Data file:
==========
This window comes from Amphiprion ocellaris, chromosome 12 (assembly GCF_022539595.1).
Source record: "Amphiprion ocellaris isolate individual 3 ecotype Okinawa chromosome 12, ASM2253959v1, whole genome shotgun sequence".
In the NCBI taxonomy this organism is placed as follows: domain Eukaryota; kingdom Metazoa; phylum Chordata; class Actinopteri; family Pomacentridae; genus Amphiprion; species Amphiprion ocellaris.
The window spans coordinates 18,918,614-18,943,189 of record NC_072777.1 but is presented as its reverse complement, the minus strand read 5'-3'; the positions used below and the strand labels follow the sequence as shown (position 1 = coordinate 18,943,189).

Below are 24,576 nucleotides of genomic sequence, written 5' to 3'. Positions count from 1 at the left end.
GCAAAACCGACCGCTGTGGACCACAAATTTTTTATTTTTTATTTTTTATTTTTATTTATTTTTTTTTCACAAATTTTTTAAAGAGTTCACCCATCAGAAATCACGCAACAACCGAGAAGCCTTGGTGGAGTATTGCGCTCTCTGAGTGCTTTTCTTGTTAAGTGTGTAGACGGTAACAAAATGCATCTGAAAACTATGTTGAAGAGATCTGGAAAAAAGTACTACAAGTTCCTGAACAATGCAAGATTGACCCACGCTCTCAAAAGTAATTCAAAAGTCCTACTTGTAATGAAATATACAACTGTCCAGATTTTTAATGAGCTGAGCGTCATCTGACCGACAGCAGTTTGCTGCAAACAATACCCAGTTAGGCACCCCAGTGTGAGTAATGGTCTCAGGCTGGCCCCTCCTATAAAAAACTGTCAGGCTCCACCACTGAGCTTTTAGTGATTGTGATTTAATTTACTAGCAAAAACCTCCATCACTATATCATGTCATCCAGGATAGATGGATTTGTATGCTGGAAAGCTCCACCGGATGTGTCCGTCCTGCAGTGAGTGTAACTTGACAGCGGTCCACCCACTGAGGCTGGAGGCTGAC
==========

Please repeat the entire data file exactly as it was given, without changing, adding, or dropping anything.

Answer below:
This window comes from Amphiprion ocellaris, chromosome 12 (assembly GCF_022539595.1).
Source record: "Amphiprion ocellaris isolate individual 3 ecotype Okinawa chromosome 12, ASM2253959v1, whole genome shotgun sequence".
In the NCBI taxonomy this organism is placed as follows: domain Eukaryota; kingdom Metazoa; phylum Chordata; class Actinopteri; family Pomacentridae; genus Amphiprion; species Amphiprion ocellaris.
The window spans coordinates 18,918,614-18,943,189 of record NC_072777.1 but is presented as its reverse complement, the minus strand read 5'-3'; the positions used below and the strand labels follow the sequence as shown (position 1 = coordinate 18,943,189).

Below are 24,576 nucleotides of genomic sequence, written 5' to 3'. Positions count from 1 at the left end.
GCAAAACCGACCGCTGTGGACCACAAATTTTTTATTTTTTATTTTTTATTTTTATTTATTTTTTTTTCACAAATTTTTTAAAGAGTTCACCCATCAGAAATCACGCAACAACCGAGAAGCCTTGGTGGAGTATTGCGCTCTCTGAGTGCTTTTCTTGTTAAGTGTGTAGACGGTAACAAAATGCATCTGAAAACTATGTTGAAGAGATCTGGAAAAAAGTACTACAAGTTCCTGAACAATGCAAGATTGACCCACGCTCTCAAAAGTAATTCAAAAGTCCTACTTGTAATGAAATATACAACTGTCCAGATTTTTAATGAGCTGAGCGTCATCTGACCGACAGCAGTTTGCTGCAAACAATACCCAGTTAGGCACCCCAGTGTGAGTAATGGTCTCAGGCTGGCCCCTCCTATAAAAAACTGTCAGGCTCCACCACTGAGCTTTTAGTGATTGTGATTTAATTTACTAGCAAAAACCTCCATCACTATATCATGTCATCCAGGATAGATGGATTTGTATGCTGGAAAGCTCCACCGGATGTGTCCGTCCTGCAGTGAGTGTAACTTGACAGCGGTCCACCCACTGAGGCTGGAGGCTGAC